Book Reviews

The latest indie book reviews from Self-Publishing Review

Review: The Spark by O. H. Robsson

The Spark, by Norwegian novelist O. H. Robsson, is a love story. It’s a slow, relaxing, rambling tale of a man who rediscovers his one true love after thinking she was lost to him forever. The first three-quarters of the book are mostly devoid of tension; any complications that do arise are relatively minor and are quickly put right.…

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Review: Girls Love Travis Walker by Anne Pfeffer

Anne Pfeffer, the author of Girls Love Travis Walker, is working in a relatively new niche in publishing, the New Adult genre. New Adult novels are aimed at readers from ages 18 to early-20s or so, and tend to feature characters of the same age in situations common to college students and/or people who are just beginning to create lives independent of their parents.…

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Review: Una’ria – The Vanguard Echoes by Daniel Cruz

In this massive sci-fi adventure, Daniel Cruz takes readers to a thoroughly imagined world, far from Earth and three million years in the future, in an epoch known as Una’ria. Humans as we know them no longer exist. They have evolved into a new species known as Rytelios, a much more subtle creature with a sixth sense and an unusual relationship with small, winged creatures called Famixa.…

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Review: Random Rationality – Expanded Edition by Fourat Janabi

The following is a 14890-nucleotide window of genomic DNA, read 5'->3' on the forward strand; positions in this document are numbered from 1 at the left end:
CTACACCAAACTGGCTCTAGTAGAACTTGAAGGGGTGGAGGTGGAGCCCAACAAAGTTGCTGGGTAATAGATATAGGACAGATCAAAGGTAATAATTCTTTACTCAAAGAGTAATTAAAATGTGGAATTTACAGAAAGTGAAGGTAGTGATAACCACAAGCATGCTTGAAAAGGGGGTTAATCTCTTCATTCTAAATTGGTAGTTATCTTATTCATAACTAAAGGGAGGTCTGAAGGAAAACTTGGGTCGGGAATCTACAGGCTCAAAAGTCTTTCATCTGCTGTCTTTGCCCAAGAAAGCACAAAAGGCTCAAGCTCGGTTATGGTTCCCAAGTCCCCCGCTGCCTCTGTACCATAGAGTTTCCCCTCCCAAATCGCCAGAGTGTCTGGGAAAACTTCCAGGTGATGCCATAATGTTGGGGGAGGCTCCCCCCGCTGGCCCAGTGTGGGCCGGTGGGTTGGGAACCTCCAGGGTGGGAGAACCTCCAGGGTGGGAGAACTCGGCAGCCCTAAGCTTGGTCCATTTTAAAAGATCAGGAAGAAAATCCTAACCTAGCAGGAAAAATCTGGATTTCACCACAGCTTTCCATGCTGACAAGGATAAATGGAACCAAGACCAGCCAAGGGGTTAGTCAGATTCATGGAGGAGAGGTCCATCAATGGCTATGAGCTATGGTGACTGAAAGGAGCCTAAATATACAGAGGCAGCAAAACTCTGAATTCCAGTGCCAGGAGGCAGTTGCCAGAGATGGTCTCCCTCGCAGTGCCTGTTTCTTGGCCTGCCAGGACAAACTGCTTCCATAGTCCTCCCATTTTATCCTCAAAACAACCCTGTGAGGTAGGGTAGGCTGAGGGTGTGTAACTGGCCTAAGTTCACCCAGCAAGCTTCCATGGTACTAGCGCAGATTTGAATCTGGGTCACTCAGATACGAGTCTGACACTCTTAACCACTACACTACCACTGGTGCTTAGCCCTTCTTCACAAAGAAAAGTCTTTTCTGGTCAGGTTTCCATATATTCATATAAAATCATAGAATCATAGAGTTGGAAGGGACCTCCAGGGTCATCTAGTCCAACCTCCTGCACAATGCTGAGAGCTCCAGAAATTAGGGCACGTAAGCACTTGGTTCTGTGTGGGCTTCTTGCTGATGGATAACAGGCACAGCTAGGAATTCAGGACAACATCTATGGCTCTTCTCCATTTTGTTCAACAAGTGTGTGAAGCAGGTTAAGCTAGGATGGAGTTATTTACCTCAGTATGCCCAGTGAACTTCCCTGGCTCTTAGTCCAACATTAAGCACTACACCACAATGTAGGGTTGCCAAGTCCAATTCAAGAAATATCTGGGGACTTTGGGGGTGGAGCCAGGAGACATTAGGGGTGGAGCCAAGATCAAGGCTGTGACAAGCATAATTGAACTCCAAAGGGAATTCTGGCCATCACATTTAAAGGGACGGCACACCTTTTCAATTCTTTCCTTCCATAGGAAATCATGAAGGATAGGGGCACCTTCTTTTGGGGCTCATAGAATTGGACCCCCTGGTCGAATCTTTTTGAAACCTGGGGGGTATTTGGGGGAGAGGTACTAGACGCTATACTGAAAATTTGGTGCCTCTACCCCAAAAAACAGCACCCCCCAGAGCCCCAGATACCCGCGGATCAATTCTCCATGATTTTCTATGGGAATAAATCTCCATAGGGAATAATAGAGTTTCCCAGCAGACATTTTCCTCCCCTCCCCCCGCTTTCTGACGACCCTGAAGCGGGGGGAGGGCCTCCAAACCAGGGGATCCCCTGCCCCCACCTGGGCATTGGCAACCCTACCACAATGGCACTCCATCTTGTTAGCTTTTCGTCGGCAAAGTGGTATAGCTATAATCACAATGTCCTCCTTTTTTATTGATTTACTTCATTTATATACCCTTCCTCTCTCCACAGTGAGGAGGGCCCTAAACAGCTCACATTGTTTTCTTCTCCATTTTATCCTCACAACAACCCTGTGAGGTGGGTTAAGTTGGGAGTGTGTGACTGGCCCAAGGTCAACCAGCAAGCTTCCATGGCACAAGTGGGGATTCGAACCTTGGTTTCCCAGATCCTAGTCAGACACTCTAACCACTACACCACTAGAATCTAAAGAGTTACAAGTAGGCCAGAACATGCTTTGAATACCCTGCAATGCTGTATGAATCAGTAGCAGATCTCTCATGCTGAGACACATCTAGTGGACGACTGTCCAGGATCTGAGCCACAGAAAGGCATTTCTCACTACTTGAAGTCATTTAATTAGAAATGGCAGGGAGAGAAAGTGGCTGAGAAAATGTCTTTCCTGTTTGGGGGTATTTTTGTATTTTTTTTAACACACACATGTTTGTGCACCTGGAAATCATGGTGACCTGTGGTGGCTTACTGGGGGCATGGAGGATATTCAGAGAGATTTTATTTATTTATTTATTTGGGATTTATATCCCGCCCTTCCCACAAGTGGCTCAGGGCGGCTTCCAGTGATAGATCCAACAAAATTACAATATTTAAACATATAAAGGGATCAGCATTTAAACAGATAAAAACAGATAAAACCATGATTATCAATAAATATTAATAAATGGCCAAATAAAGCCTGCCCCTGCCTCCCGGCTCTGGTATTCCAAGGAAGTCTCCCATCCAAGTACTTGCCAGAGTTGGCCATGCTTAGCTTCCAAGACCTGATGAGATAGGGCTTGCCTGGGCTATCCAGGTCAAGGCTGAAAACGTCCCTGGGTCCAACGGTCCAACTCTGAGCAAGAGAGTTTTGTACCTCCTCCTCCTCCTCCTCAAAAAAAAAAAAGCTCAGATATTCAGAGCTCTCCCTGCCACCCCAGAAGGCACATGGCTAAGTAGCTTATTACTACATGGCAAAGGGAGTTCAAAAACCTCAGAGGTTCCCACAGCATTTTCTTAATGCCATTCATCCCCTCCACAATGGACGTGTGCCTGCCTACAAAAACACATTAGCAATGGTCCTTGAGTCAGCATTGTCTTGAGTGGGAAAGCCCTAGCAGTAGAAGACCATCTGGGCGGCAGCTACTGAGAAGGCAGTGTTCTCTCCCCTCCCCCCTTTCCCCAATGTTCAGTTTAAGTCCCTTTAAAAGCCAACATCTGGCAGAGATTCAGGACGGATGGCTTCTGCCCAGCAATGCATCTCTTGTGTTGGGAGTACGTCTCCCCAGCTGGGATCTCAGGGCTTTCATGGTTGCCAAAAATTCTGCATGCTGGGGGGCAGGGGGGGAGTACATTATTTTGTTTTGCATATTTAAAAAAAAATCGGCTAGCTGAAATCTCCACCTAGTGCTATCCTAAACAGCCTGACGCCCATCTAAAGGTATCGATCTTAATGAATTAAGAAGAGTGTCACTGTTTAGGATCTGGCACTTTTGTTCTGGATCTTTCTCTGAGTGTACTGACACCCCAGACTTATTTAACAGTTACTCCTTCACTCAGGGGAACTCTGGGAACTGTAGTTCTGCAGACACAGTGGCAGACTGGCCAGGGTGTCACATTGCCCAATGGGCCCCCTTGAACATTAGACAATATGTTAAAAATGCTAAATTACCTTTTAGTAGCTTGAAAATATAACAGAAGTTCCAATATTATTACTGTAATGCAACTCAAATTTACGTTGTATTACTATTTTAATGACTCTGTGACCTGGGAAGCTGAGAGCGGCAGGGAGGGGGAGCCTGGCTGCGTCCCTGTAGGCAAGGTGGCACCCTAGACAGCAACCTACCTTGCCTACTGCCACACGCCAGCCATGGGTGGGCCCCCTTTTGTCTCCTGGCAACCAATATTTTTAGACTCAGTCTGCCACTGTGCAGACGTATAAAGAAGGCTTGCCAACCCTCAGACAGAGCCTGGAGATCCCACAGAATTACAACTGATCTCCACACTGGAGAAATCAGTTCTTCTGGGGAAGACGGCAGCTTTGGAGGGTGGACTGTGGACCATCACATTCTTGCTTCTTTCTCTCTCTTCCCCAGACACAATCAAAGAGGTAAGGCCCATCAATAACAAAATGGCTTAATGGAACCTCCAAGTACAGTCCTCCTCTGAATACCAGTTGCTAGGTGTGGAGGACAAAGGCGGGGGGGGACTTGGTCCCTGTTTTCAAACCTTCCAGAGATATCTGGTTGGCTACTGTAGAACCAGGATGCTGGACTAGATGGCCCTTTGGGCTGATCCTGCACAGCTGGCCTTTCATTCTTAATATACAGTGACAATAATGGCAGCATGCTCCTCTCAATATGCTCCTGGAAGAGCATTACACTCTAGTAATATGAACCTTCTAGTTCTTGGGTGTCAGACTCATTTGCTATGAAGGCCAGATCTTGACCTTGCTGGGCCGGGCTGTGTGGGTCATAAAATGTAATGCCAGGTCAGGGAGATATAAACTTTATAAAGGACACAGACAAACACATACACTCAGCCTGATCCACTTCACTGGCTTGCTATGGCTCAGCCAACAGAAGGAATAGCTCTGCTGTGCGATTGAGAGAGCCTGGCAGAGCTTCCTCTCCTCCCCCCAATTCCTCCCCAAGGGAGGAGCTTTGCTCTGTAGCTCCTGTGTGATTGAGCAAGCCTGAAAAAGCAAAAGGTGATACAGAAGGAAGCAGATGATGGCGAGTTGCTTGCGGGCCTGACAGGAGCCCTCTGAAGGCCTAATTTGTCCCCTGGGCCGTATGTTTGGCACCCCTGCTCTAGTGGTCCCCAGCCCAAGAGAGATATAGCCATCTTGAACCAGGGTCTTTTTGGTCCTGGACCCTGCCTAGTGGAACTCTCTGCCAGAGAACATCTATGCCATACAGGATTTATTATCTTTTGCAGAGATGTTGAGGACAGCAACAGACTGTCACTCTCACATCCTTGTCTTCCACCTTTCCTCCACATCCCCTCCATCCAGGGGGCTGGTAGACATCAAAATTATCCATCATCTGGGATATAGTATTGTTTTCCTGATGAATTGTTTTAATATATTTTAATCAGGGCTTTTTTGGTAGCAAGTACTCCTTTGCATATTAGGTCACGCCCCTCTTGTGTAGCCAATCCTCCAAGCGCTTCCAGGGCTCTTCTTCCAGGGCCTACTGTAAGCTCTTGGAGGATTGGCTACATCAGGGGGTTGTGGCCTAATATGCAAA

When I reviewed the first edition of this book here on SPR, I wrote,” Unassuming, universally written with sharp wit and charm, the first pages catch and you want to read on. Although Janabi never professes to be an expert… ”

In this, the special extended version of his book, I want to take that back.…

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Review: Don’t Look Back by Rita D’Orazio

“Don’t Look Back”, the debut novel from Rita D’Orazio tells the story of Katerina Balducci, the youngest sibling of three children in an Italian-American Catholic family, and chronicles the ups and downs of family life during her childhood with a moody mother, slighting Katerina for her unplanned birth and throwing abusive diatribes at her which shape her as a person at such a young age, as well as recounting the challenging events that require her to grow up fast.…

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Review: Tales Of Fantasy And Reality by Chinwe D. John, Illustrations by James Brown

This small  book of narrative poems offers a mix of subject matter, from tales based on or inspired by traditional folktales, such as the River King from African folklore, to tales that provide modern social commentary. Some of the poems are disturbing: traditional tales of murder and revenge, and modern ones that deal with Internet predators, sexual tourism, necklacing (a form of vigilante execution in which a tire is filled with gasoline, placed around the torso of the victim, trapping hands and arms, and then set alight), and formal justice gone bad.…

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Review: The Dash by C.J. Duarte

Claire is a woman in trouble when she falls literally from a ledge into a black and white world in which she is oddly transparent, called Cloak Valley. She wakes up alone, not remembering anything but her name, when she meets the large and surly Art Rukin, who carries her off to meet the people of this strange and dull looking town.

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